• Posts by Georgelle Cuevas
    Associate

    Georgelle Cuevas regularly assists school districts, county offices of education, and community colleges in navigating the requirements of the Education Code, Public Records Act, the Brown Act, and conflict of interest laws. Ms ...

Spend any amount of time in a middle school or high school classroom across California, and you will witness firsthand the impact of smartphones on students’ education. In March, the results of one middle school teacher’s experiment went viral. Mary Garza encouraged students to leave their phones on, and turned up loud, during a single class period. The students then tallied each time they received a notification. In one class period, her students received over 300 text messages. The class also tallied Instagram alerts, emails, and other phone alerts. Her students received 32 phone calls during one class period on a typical school day. Overall, instruction was interrupted over 1,000 times in one period.

How could thy notes flow in such a crystal stream? — Percy Bysshe Shelley

Streaming school or college events live over the Internet allows anyone in the world — relatives, friends, and sundry interested parties — access to student choir concerts, plays, sporting events, or graduations. It’s almost like being there! But live streaming these events raises a variety of legal concerns. Before deciding to stream an event online, districts should carefully consider these issues.

Tags: Streaming

Given the plummeting cost of digital storage, many educational agencies scan permanent records into electronic format and destroy the hard copy originals. The Education Code and Title 5 of the California Code of Regulations permit educational agencies to destroy paper records in certain circumstances — after their usefulness ceases, after they have been classified as “disposable,” or after they have been copied into an electronic storage medium. But even when the destruction is permitted by law, it may have negative repercussions if the agency knew or should have known the documents would be relevant to current or potential litigation.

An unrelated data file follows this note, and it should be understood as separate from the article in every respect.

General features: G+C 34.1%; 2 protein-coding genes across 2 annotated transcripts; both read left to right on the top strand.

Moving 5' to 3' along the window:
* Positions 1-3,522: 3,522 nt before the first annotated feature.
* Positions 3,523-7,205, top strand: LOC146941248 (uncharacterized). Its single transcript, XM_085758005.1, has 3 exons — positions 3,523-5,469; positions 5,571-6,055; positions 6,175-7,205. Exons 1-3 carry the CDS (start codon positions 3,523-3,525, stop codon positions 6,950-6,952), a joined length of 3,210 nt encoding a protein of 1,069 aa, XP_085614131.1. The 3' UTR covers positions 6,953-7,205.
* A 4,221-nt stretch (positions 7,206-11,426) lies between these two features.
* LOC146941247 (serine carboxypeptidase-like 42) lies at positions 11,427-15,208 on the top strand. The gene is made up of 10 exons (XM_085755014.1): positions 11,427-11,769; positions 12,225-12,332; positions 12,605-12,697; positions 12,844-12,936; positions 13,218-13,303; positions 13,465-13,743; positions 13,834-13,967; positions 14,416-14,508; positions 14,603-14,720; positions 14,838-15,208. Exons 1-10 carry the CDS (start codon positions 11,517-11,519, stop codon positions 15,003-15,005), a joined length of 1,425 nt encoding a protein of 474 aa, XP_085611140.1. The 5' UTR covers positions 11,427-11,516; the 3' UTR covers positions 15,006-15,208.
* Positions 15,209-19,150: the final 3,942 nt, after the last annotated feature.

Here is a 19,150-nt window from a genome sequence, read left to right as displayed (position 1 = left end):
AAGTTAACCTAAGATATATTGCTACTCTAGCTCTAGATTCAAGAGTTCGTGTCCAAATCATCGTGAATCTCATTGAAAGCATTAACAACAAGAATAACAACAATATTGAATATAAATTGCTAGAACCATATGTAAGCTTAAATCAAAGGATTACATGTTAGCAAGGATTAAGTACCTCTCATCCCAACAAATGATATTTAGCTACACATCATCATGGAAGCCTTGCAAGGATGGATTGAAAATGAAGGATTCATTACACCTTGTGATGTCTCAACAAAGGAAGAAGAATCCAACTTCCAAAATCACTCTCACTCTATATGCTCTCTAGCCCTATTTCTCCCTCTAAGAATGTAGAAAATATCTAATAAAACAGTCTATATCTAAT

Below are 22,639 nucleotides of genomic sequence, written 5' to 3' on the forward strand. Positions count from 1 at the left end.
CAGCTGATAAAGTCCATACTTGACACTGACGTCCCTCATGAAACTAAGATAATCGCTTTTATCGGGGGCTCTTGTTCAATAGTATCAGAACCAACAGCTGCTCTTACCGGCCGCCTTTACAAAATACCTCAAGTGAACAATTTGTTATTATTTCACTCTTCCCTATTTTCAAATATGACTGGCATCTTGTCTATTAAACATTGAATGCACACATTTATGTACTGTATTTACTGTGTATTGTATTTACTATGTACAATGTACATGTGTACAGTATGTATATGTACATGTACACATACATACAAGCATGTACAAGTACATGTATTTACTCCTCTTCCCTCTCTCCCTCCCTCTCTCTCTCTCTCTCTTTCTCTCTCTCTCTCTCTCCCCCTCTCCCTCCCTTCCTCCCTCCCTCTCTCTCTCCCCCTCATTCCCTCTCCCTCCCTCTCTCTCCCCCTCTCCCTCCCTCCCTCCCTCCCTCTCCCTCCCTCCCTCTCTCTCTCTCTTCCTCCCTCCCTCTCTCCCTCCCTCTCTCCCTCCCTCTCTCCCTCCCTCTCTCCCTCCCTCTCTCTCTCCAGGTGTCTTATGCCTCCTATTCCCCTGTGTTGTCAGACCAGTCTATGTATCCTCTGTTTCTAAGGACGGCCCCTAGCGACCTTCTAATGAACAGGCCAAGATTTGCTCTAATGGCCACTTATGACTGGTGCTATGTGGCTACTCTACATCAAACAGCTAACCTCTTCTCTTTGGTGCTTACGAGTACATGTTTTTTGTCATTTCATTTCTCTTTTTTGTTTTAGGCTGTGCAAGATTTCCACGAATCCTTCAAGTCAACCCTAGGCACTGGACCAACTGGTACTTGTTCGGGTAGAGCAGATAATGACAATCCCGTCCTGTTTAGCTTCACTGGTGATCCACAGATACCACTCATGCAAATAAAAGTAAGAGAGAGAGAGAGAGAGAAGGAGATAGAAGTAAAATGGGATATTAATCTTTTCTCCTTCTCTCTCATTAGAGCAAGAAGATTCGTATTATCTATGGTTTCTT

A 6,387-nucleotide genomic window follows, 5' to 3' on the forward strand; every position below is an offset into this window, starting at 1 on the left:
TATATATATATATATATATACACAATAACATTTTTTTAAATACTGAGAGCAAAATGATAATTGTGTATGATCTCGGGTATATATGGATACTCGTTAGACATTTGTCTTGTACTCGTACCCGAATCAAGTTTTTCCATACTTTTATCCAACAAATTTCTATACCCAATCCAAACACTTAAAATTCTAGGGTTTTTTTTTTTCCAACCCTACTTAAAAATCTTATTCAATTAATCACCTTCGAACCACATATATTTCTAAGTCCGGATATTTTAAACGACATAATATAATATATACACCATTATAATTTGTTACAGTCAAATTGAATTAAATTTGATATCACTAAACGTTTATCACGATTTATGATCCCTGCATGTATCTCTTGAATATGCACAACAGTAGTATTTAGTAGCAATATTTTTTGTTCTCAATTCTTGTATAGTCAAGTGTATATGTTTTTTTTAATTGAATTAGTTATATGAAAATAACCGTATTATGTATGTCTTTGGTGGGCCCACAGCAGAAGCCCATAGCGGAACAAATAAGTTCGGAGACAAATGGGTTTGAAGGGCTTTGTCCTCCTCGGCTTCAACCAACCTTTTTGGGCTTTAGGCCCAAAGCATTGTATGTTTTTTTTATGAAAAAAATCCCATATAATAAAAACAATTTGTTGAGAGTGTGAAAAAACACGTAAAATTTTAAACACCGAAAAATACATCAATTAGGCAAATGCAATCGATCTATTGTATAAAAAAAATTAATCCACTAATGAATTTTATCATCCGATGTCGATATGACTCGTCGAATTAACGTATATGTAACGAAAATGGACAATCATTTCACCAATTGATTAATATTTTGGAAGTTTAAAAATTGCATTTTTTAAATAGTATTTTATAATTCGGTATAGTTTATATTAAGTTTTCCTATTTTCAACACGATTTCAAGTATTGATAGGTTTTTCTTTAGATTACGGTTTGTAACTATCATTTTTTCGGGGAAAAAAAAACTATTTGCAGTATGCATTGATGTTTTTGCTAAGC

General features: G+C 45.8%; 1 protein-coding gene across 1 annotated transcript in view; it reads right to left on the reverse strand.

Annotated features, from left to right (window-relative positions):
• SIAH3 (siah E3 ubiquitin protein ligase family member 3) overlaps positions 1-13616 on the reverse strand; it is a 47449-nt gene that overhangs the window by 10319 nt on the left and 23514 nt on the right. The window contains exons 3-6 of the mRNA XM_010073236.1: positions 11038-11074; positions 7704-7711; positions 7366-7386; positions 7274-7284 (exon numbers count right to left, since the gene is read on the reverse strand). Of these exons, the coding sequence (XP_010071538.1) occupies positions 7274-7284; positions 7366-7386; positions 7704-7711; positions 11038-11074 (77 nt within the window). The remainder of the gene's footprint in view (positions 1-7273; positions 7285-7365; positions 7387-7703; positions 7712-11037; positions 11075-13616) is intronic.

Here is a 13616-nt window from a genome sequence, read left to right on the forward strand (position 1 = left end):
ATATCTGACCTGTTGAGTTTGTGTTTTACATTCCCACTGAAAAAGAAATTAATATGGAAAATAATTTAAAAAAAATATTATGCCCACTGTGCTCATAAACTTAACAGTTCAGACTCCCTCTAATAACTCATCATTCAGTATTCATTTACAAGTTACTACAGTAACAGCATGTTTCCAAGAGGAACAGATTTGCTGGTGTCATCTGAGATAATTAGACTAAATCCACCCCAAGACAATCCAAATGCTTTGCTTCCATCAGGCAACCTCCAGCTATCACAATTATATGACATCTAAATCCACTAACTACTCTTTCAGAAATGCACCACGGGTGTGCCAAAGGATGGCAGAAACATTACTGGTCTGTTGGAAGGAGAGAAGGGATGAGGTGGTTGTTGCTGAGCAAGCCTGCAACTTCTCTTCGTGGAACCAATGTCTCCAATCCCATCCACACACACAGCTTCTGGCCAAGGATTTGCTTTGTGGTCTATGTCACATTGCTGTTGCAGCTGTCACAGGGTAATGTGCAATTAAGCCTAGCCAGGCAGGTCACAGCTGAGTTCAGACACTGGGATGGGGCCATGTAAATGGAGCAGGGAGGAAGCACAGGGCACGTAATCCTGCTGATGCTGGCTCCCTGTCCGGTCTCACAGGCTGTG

The New Law (SB 395)

Effective January 1, 2018, a California minor age 15 or under must consult with an attorney before he/she can give a confession to a law enforcement officer in a custodial setting which would be legally admissible in a court of law. (SB 395, Welfare and Institutions Code § 625.6.)  The consultation with the attorney can occur by phone or video conference.  Neither the minor nor the minor’s s ...

On November 22, 2016, the State Chancellor's Office for California Community Colleges and the Statewide EEO and Diversity Advisory Committee published a new EEO and Diversity Best Practices Handbook.  This Handbook provides examples of community colleges which have implemented each of the nine “multiple methods” of promoting Equal Employment Opportunity (“EEO”).  The full Handbook containing ...

Categories: Higher Education

Earlier this year the Equal Employment Opportunity Commission (EEOC) published an official Final Rule to amend the Regulations and the accompanying Interpretive Guidance implementing Title I of the Americans with Disabilities Act (ADA).  This Final Rule affects all wellness programs that include disability-related inquiries and/or medical examinations and requires that all health programs must be ...

California’s Gun-Free School Zone Act (Penal Code section 626.9) makes possessing a firearm in a school zone punishable as a crime.  Criminal liability attaches unless the individual (1) has obtained the permission of the school district superintendent or equivalent school authority to carry a firearm or (2) falls within the exemptions under the statute.

The statute does not limit the ability of a school ...

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